The surrounding Montmartre neighborhood offers a stark contrast to the cathedral. Home to dance halls like the Moulin Rouge and to artists a century ago, the narrow streets of the hillside are still lined with art shops and other retailers capitalizing on the area's notoriety.


Speaking of icons, the Eiffel Tower has to rank among the most recognized monuments in the world. Built for an1889 exposition, the tower is a feat of engineering and tensile strength. Up close, it resembles a complex spider's web of metal beams bolted together by millions of rivets.

The lines to ride the elevator up the tower are long, but the view from above is worth the wait. There are three levels to the tower, but much to my children's consternation, we decided the first level -- above where the four legs of the tower join together -- was high enough. There's also a post office, a gift shop and a restaurant on that level for people who want a special keepsake from their visit.

Like the Eiffel Tower, the Champs-Elysees is among the most well-known place names across the globe. The wide avenue is lined with trees and cafes on both sides -- not to mention high-priced retailers like Cartier, Louis Vuitton and Mercedes -- and throngs of people jam the sidewalks to stroll, window-shop or while away the time at a cafe table.

Place de la Concorde sits at one end of the Champs-Elysees. The site of the beheadings of Louis XVI and Marie-Antoinette during the French Revolution, the busy square now features fountains, statues in honor of several French cities and a massive granite obelisk. The obelisk, which comes from the ruins of a temple at Luxor, Egypt, is oriented in such a way that it acts as a giant sundial.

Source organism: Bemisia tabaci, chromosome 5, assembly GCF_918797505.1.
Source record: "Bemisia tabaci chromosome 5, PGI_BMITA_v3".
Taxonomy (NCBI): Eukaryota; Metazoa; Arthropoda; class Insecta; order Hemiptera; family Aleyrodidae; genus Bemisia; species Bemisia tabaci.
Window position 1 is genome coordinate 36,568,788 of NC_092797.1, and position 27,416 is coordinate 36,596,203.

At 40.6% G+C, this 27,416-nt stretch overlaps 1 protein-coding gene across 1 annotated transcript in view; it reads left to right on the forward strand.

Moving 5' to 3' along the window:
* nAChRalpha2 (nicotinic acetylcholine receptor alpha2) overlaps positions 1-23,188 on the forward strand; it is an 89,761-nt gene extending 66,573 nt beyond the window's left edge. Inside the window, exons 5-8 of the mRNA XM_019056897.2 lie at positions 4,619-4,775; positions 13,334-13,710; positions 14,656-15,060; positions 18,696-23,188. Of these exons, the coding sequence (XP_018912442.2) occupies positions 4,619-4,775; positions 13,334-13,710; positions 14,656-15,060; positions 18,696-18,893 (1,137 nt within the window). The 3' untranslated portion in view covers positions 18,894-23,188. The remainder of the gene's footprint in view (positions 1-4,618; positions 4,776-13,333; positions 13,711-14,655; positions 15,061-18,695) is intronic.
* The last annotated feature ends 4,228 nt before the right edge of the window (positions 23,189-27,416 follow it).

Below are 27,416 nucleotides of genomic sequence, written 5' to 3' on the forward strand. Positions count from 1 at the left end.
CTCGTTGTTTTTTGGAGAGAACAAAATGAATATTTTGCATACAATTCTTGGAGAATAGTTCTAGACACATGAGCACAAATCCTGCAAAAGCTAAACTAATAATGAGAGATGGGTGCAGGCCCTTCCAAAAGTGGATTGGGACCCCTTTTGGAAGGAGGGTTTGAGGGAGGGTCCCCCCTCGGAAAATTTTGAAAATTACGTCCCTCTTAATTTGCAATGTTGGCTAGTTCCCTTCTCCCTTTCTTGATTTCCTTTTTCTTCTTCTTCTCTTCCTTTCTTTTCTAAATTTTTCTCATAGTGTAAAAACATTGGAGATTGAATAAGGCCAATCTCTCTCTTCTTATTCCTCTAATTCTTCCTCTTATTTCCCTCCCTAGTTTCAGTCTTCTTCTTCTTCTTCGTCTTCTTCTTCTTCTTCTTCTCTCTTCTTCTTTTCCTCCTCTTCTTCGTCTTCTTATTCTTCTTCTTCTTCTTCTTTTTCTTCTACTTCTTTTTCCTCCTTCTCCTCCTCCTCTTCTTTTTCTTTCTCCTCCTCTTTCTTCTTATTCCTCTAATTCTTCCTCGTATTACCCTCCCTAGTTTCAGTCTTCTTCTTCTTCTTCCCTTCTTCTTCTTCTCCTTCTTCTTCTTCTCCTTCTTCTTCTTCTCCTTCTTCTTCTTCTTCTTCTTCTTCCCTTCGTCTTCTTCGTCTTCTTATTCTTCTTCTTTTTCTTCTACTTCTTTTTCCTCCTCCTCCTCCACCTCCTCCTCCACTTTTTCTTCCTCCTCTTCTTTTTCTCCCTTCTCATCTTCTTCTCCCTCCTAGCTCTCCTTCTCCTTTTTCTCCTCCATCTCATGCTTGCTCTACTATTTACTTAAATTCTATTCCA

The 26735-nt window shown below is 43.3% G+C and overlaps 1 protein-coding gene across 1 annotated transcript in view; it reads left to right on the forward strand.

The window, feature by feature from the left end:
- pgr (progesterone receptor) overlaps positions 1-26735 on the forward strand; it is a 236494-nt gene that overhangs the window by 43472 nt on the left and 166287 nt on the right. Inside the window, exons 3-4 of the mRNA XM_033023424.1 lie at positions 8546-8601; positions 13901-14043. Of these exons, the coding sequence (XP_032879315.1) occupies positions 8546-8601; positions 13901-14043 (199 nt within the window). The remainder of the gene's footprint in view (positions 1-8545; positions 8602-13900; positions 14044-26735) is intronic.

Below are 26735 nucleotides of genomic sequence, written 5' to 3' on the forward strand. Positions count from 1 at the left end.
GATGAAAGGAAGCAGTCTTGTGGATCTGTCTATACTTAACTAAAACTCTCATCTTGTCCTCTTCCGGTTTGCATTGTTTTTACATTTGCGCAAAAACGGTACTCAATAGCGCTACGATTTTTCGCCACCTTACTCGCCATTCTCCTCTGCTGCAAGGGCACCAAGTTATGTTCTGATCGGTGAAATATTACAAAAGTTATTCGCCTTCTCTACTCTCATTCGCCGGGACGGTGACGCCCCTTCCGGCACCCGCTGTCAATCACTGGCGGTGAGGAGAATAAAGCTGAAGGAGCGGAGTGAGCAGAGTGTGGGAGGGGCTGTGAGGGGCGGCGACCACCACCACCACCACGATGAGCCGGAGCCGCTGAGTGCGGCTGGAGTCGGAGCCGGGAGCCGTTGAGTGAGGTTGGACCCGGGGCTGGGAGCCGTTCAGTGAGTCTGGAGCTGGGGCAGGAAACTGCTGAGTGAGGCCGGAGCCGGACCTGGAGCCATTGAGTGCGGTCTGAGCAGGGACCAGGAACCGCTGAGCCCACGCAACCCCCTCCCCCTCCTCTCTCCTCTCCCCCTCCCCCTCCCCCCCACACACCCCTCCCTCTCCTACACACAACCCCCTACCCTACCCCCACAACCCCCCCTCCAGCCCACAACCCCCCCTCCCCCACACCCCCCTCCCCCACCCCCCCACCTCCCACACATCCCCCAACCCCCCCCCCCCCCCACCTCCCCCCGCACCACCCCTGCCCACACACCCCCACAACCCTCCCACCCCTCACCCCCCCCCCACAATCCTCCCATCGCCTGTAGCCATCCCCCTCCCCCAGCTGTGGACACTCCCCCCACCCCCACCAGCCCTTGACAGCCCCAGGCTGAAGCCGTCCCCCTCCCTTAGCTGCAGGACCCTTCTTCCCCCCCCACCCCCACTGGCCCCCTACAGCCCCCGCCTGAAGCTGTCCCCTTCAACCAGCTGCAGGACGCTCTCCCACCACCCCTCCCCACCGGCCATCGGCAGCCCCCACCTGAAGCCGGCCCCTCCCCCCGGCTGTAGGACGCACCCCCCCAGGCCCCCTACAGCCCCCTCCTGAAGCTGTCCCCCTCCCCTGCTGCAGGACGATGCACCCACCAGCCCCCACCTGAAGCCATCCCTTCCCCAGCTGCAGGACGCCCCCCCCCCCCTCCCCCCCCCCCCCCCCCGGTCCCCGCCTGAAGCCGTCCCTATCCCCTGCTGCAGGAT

The Arc de Triomphe, at the other end of the Champs-Elysees, is actually a hub for 12 intersecting streets. Traffic is so hectic that getting to the arch involves going through a tunnel. The 164-foot arch is equally impressive when viewed up close as it is when viewed down the Champs-Elysees. The sculptures carved into the four sides of the arch reflect battles fought by French forces through the centuries, and a flame burns underneath at the country's Tomb of the Unknowns.

For a different view of many of these sites, from the Eiffel Tower to the Louvre to Notre Dame, try taking a boat tour along the Seine. Several companies offer tours, and sitting in the sunshine and feeling the breeze off the river make a boat trip an enjoyable way to see Paris.

But then again, any sightseeing in Paris is enjoyable.